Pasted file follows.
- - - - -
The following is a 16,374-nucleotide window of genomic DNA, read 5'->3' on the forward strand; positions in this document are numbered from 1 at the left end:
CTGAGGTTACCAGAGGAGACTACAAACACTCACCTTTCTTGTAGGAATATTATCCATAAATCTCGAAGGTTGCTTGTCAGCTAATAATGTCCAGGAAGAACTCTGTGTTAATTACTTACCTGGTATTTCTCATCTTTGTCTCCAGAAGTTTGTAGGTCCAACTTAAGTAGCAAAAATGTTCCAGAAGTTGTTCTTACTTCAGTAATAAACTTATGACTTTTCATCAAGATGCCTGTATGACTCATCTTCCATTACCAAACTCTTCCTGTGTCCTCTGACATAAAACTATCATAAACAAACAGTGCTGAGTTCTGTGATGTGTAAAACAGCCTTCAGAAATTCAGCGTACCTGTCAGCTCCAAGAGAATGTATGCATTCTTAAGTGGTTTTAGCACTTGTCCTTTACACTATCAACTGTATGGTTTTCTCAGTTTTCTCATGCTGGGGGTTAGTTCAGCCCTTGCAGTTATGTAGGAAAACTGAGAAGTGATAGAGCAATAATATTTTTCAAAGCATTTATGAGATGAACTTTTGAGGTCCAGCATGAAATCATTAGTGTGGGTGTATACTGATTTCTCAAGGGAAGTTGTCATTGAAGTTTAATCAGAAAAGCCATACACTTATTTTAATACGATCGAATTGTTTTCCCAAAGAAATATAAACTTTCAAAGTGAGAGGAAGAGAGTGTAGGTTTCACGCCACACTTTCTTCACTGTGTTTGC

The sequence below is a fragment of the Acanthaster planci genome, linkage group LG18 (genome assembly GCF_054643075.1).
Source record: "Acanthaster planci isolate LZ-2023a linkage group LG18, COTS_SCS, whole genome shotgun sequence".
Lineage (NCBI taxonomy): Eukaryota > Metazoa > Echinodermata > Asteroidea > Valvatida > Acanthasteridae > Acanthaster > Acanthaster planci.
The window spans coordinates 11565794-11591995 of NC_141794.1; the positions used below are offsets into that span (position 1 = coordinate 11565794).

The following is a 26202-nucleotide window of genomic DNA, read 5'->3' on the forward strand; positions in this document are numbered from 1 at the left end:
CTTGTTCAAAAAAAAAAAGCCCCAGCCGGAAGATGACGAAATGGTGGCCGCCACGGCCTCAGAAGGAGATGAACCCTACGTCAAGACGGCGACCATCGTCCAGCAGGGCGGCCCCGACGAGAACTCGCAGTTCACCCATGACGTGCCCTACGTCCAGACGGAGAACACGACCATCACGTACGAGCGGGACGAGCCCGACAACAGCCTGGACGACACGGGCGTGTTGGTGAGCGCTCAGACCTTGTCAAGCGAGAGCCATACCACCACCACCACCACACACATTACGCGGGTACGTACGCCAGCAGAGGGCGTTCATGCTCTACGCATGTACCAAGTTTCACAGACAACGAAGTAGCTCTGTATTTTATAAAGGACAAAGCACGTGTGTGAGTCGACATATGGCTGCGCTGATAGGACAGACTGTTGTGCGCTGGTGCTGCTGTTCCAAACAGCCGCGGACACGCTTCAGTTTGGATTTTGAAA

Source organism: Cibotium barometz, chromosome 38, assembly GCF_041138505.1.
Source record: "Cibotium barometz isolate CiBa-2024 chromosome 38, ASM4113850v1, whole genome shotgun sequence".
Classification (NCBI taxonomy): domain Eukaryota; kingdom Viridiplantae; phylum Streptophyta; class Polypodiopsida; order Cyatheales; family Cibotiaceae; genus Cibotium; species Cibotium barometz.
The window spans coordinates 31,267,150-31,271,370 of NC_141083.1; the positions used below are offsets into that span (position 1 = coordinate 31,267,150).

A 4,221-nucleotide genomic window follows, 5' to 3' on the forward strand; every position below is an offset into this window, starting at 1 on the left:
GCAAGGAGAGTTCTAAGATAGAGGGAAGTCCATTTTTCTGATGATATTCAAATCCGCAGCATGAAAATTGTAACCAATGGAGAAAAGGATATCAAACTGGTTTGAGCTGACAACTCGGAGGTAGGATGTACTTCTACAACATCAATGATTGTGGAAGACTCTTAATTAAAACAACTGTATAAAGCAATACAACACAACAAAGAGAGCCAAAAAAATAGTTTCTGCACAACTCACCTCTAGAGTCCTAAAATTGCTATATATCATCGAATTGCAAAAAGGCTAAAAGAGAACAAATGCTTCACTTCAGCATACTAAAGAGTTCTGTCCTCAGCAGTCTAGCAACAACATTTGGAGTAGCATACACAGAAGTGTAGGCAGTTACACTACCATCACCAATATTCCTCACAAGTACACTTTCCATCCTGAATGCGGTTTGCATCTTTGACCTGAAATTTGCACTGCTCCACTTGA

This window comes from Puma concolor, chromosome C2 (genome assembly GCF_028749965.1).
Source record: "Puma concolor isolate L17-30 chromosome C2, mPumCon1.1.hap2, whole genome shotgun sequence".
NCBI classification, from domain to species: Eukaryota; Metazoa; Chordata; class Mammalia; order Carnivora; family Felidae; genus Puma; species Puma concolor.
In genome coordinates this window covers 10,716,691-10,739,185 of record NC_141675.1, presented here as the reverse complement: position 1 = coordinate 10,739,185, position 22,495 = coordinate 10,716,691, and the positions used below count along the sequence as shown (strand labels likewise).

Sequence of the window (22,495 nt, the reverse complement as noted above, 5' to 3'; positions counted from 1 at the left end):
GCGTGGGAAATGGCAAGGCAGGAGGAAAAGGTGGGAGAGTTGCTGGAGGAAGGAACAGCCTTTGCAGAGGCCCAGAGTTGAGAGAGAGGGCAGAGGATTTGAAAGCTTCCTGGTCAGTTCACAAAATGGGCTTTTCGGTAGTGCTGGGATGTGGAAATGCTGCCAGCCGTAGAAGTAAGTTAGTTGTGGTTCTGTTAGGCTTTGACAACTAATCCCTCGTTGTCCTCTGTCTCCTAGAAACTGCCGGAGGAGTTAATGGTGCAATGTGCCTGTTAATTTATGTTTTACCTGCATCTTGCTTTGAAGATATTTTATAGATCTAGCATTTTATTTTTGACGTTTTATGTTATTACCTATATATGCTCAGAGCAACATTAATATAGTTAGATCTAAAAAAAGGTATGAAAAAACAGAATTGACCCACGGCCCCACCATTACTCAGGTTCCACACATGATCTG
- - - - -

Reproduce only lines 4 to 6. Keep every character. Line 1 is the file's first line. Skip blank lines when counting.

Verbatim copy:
Source record: "Acanthaster planci isolate LZ-2023a linkage group LG18, COTS_SCS, whole genome shotgun sequence".
Lineage (NCBI taxonomy): Eukaryota > Metazoa > Echinodermata > Asteroidea > Valvatida > Acanthasteridae > Acanthaster > Acanthaster planci.
The window spans coordinates 11565794-11591995 of NC_141794.1; the positions used below are offsets into that span (position 1 = coordinate 11565794).